Mozilla Disputes Bit9's Claim That Firefox is "Most Vulnerable App"
December 18, 2008 8:43 AM
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Experts are taking issue to a recent study which warned users of potential risk of using Firefox
A recent security study from Bit9 argued that Mozilla's
Firefox was the most vulnerable application
and thus a major threat to businesses. One of the chief reasons it gave was the lack of a large-network patching system. For this reason, despite
recent security flaws
, it did not consider Microsoft's Internet Explorer software, as it assumed that such a patching system dramatically lowered vulnerability.
Bit9 went as far as to suggest that enterprises block their employees from having access to Firefox and delete it from work computers.
Some firms, including Mozilla, were quick to take issue with Bit9's alarming comments. Representatives from Mozilla's security branch, Human Shield contacted
with remarks on the topic. The company's Johnathan Nightingale states, "While we're always happy to see stories that focus on educating our users about security, there are some problems with Bit9's methodology that hinder its ability to draw any meaningful conclusions."
According to Mr. Nightingale, by raising the "risk" of companies which disclose critical vulnerabilities, Bit9's study punishes openness, a critical key to security. It rewards companies that keep their vulnerabilities secret, he argues.
He also criticizes Bit9's stance on patching, stating that the firm's claims fall short of reality. He states, "Bit9 seems to understand (the need for smarter metrics) in its focus on application support for updates, but again it fails to account for the real world experience. Firefox does not deliver WSUS updates, but our built-in update mechanism requires no user intervention, and we consistently see 90% adoption within six days of a new update being released."
He concludes, "The Firefox vulnerabilities Bit9 discusses are long-since fixed, with the majority of these fixes coming within days of it being announced. That is the real measure of application security: are known vulnerabilities fixed promptly, tested carefully, and deployed thoroughly? Bug counting is unfortunately common because it's easy, but it should not be a substitute for real security measurement."
Similar sentiments were also echoed by various readers on
as well as several sources in the security business. While the Bit9 study certainly takes a controversial and interesting position, according to many its claims are overly broad and flawed. Whether this is the case is largely a matter of opinion, but one thing's for sure -- whether you're on Firefox, Opera, Chrome, or Internet Explorer, security is largely in the
hands of the user
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RE: Yeah, as the IE exploit raged wild for a few days ...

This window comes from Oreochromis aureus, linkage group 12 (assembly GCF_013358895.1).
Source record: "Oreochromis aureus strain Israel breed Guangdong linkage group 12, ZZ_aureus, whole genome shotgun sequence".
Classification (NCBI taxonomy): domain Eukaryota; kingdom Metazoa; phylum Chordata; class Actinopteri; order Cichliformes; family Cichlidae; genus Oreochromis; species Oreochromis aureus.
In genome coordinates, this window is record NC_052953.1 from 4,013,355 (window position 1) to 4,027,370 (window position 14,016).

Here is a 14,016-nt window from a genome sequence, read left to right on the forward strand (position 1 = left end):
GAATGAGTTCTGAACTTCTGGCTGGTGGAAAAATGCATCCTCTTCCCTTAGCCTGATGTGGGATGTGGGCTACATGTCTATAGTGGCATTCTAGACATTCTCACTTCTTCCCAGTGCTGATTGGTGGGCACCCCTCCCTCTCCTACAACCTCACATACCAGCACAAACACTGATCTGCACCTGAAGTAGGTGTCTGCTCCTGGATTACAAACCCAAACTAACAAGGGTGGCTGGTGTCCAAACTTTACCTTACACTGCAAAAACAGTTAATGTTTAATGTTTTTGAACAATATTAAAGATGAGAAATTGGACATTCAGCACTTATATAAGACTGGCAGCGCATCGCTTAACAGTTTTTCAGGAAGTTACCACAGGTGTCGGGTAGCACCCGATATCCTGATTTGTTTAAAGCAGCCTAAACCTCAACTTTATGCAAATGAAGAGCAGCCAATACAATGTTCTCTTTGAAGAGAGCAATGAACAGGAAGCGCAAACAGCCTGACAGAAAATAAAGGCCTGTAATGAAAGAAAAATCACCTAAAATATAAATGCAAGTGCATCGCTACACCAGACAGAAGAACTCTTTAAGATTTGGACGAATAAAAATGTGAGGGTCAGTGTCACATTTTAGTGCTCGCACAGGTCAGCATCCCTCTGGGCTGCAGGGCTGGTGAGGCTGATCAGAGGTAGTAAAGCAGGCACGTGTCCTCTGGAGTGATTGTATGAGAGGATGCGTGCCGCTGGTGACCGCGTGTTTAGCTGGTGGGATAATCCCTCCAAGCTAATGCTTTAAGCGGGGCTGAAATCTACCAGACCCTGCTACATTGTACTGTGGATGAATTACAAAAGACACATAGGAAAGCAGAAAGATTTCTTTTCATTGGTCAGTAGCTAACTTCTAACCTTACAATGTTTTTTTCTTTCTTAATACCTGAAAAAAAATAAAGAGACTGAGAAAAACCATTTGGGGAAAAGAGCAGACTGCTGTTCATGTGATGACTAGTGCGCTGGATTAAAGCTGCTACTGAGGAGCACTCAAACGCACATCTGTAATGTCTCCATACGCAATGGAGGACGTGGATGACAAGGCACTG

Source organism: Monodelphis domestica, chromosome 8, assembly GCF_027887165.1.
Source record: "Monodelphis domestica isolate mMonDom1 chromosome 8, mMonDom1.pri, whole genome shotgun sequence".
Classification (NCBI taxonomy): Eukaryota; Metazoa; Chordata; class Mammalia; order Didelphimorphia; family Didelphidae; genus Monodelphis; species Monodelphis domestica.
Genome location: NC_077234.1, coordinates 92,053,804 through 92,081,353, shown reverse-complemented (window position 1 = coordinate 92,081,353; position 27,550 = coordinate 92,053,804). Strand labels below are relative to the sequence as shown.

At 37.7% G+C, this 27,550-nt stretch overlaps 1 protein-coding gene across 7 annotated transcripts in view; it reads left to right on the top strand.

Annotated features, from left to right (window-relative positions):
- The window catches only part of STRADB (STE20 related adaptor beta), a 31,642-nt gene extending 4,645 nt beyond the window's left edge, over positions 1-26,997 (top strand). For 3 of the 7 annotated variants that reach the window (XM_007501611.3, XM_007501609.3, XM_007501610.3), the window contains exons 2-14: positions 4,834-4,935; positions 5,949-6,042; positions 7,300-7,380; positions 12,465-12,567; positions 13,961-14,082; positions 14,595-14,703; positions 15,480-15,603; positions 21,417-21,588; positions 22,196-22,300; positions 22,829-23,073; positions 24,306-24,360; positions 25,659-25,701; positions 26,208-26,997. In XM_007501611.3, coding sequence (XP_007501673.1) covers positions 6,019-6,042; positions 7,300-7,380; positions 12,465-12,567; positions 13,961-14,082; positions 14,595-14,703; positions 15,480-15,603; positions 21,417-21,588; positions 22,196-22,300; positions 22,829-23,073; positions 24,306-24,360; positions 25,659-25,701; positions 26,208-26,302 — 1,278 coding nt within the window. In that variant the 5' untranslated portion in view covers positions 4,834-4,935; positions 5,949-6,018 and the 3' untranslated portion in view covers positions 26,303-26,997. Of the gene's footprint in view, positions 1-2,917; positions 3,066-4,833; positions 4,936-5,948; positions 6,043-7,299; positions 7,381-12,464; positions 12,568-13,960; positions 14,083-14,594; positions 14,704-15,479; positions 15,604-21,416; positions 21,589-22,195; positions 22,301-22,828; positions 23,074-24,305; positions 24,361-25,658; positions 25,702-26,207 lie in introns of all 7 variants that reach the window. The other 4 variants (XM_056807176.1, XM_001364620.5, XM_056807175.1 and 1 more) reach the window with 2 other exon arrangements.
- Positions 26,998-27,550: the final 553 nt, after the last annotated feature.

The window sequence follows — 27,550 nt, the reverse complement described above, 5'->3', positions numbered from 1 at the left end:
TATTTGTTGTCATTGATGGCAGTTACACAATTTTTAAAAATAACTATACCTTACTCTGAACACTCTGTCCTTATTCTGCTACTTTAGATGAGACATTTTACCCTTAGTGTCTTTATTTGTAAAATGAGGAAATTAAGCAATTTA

12/18/2008 10:13:19 AM
Based on what I'm reading the Firefox's built-in update mechanism requires the browser to be running in administrator context.
This whole discussion appeared to aimed at enterprise use and management of browsers. Even Mozilla's response seemed to be geared towards this based on their reference to WSUS.
So... how does it make any sense for a representative of Mozilla to argue that their patching is superior when it relies on the browser running in admin context? That's simply assinine.
I thought the original article they were replying to was pretty weak, but that kind of response is even more pathetic to me.
Regarding your comments. I suspect you have no experience with enterprise desktop maintenance. The patches under security bulletin MS08-078 could easily be deployed to systems within hours using Microsoft's tools like WSUS. You provide no information at all to support your assertion that these deployment tools actually slow down deployments of these patches. In a large enterprise, the limiting factor is typically not the pace at which this can be deployed, but the change controll processes, communications, agreed testing window for internal applications, etc.
RE: Yeah, as the IE exploit raged wild for a few days ...
12/18/2008 6:12:32 PM
It should only require Admin if it was installed someplace the user does not have rights to, like say Program Files. We've had users who install FF themselves despite being 'limited' users, simply by changing the install point to their My Docs folder (XP SP2). I'm not certain, but I assume this would mean that updates function this way as well?
"Mac OS X is like living in a farmhouse in the country with no locks, and Windows is living in a house with bars on the windows in the bad part of town." -- Charlie Miller
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